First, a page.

Jasminum? ramo unifloro pleno, petalis coriaceis. Ehret. fig. Gardenia jasminoides. Ellis, Philos. Trans. 1760, p. 929, tab. 23. One circumstance still remains to be inquired into, namely, the native place of this shrub. That it grows spontaneously in China and the neighbouring countries, he does not in the least doubt, because Dr. Linnæus has had his specimen from thence; and Mr. Cunningham tells us, in his time, it was found there in such plenty, that they could collect and use its seeds for dying. Neither does he doubt that Capt. Hutchenson procured the plant he brought over from the Cape of Good Hope, especially as there are specimens of it with double blossoms among the curious plants that were brought over from that place to Mr. Desmarets, now in the British Museum, Hort. Sicc. CCLXI, p. 30. But as those have double flowers, and having never heard of any with single blossoms being gathered in that country, Dr. S. can scarcely believe it is an indigenous plant there, but rather imagines that it must have been brought thither from the East Indies, either by accident or for their gardens.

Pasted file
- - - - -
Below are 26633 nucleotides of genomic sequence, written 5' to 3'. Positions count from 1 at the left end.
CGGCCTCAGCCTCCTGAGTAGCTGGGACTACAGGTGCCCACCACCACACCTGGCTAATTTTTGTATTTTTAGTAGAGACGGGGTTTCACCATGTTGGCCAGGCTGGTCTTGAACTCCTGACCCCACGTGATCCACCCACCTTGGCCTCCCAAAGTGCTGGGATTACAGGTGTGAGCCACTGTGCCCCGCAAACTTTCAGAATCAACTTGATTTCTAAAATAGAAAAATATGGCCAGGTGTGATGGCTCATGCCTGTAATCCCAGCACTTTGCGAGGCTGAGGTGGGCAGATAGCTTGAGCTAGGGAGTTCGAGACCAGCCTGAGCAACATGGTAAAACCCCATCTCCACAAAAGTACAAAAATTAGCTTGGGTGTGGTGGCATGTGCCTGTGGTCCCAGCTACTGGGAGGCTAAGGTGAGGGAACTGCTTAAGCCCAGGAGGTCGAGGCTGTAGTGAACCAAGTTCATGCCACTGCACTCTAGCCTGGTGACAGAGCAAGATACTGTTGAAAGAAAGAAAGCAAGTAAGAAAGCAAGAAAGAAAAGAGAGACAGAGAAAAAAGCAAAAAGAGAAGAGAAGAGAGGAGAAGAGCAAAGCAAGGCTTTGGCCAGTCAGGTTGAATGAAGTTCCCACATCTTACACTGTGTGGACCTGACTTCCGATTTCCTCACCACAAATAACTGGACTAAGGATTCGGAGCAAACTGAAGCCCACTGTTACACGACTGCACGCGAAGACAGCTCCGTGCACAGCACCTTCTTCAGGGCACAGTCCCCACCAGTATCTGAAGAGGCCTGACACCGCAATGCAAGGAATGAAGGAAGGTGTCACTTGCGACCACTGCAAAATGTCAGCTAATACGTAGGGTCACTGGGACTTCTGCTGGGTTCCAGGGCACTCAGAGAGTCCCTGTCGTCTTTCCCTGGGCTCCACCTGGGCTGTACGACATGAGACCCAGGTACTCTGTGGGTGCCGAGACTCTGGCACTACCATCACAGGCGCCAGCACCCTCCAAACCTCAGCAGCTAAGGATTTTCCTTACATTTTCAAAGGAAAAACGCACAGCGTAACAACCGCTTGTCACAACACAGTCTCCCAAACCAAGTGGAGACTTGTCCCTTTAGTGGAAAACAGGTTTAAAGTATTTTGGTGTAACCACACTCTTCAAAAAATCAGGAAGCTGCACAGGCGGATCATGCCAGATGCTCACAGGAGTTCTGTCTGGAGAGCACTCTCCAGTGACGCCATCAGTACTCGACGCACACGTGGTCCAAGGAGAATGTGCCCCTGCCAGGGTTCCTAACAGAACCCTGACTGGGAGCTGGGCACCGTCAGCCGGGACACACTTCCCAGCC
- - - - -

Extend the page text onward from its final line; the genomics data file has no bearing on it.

Dr. S. once more repeats, that as this plant may probably be of real benefit by improving the art of dying, he would beg leave therefore to recommend it to all public-spirited gentlemen, to use their best endeavours, for discovering and bringing over from the East Indies some single blossomed plants, or the seeds,


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of the Gardenia; and afterwards to consider of the properest place for planting and cultivating them for so valuable an end.

CVII. Of the Male and Female Cochineal Insects,* that breed on the Cactus Opuntia, or Indian Fig, in South Carolina and Georgia. By John Ellis, Esq. p. 661.